Many Unix applications run in X Windows environment. Apple's
implementation of X Windows X11
for Mac OS X uses native graphics engine and is fast. It uses its
own window manager that looks just like the rest of Mac Aqua
interface. It can be installed from the Snow Leopard system DVD. You also
need "X11 for Mac OS X SDK" from the system DVD.
A variant of Unix which Mac OS X is based on is called Darwin. Many Unix
applications had been ported to Mac OS X already. I like using Fink package manager. It
automates the process of downloading the binary package, or
downloading source package, applying a patch, compling, and installing
it. There is an impressive number of applications you can install via
fink. Fink was designed carefully as to not disturb or modify the
system. It can be uninstalled with a single command 'sudo rm -r /sw'
You definitely want f77, imagemagick, ghostscript for X, ispell, xdvi,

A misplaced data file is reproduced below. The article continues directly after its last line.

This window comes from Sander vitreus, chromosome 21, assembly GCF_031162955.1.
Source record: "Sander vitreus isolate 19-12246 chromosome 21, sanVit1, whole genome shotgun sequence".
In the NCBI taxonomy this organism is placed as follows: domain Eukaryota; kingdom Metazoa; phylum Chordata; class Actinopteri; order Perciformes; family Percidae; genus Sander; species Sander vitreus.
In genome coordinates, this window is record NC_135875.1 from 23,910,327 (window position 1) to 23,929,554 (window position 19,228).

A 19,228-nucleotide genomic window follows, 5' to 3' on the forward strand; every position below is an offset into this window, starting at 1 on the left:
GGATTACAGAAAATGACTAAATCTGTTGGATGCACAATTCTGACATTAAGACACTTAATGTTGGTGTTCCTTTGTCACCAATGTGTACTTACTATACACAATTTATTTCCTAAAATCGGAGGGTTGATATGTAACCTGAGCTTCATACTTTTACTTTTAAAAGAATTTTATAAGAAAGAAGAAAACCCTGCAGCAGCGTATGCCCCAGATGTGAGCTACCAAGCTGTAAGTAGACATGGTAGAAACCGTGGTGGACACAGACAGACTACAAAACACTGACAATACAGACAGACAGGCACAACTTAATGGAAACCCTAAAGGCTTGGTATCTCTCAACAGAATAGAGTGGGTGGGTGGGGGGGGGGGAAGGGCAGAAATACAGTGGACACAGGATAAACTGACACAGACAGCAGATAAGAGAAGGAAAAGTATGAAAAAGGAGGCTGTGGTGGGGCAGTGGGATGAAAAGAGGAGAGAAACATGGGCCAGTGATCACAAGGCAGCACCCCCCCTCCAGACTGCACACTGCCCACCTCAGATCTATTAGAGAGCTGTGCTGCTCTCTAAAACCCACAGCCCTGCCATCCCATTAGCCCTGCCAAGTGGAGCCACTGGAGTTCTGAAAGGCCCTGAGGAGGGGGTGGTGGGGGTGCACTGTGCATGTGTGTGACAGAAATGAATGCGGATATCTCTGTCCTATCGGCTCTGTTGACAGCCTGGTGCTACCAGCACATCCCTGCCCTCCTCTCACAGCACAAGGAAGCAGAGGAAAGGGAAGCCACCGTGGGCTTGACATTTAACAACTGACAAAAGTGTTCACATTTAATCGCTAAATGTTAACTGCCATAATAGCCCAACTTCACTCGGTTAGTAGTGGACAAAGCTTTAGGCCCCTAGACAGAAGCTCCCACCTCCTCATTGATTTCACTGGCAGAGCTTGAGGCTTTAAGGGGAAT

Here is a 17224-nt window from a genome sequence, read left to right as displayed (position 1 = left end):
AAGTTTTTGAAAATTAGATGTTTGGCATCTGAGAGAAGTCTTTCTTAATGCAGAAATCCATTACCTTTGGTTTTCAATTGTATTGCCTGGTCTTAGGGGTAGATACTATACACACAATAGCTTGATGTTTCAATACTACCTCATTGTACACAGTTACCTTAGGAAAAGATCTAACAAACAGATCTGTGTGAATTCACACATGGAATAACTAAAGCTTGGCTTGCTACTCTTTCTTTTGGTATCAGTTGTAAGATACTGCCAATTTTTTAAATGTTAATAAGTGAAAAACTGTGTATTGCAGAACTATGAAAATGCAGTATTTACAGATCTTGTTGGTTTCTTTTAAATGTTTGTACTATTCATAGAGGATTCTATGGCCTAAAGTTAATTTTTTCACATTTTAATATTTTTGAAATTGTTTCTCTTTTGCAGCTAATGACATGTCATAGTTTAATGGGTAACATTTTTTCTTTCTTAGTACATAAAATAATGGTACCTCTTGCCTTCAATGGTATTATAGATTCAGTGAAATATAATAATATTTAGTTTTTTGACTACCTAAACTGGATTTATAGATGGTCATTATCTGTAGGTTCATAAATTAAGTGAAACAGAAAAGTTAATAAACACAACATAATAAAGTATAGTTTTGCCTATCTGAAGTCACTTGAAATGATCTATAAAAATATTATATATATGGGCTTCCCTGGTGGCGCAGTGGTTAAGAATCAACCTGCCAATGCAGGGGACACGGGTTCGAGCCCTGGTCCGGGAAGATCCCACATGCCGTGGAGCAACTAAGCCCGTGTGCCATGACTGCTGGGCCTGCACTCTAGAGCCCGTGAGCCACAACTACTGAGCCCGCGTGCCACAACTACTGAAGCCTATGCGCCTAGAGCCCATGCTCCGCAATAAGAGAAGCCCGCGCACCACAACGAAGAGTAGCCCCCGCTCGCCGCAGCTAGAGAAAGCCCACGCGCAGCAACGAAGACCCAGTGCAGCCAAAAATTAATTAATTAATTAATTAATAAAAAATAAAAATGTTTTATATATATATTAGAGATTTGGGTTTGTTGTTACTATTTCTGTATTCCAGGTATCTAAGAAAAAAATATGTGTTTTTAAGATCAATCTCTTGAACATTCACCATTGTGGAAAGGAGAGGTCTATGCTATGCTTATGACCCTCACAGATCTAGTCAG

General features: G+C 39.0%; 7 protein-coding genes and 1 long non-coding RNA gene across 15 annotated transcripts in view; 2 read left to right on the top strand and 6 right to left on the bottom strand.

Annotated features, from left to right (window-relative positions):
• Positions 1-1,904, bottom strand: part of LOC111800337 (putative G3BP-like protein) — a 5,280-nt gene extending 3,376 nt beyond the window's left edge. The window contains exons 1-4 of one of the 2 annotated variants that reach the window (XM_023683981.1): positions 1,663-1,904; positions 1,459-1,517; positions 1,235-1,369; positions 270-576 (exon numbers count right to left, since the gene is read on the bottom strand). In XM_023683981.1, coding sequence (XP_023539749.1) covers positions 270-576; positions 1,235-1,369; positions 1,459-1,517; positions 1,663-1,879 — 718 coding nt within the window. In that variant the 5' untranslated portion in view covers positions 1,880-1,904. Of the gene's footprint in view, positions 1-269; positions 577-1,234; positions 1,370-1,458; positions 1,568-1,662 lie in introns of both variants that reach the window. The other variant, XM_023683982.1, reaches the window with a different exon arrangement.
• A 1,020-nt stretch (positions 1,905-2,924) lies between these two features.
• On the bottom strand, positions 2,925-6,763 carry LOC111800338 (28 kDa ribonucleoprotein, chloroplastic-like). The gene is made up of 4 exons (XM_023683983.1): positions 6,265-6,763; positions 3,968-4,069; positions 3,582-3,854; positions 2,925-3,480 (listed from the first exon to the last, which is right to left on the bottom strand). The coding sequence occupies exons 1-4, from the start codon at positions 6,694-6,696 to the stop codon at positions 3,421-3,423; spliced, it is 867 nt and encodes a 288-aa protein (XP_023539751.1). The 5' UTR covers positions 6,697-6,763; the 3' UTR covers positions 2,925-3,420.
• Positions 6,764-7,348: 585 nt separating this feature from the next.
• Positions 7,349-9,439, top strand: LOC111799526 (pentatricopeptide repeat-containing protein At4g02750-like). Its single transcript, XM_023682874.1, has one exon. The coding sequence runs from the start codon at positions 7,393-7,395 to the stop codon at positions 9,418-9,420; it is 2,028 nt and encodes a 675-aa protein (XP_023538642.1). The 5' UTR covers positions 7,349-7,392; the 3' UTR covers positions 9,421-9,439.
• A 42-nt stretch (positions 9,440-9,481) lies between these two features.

and gimp if you want to edit graphics or xv to preview them.
Another source of ported Unix applications is Gnu-Darwin Distribution.
It is not as automatic as fink, but it provides a wide collection of
ported Unix applications. It does require some tinkering with the
system area. Proceed cautiously.
To run commands on a shell, you launch Terminal application from
You can emacs on Terminal already out of the box, or xemacs in X
Windows available via fink.
I'd recommend using Emacs (GNU Emacs, not xemacs) as a separate
application. You can download the Carbon Emacs
which has built-in support for SOURCE SPECIALS which you enable from
the menu Command → TeXing Options → Correlate I/O. Then
by doing control-click on the xdvi window, the cursor in Emacs moves
automatically to the corresponding paragraph. You set an enviromental
--no-wait +%l %f"
in .xinitrc. To install auctex, I've used the command
in the top directory of auctex archive. It makes editing LaTeX a lot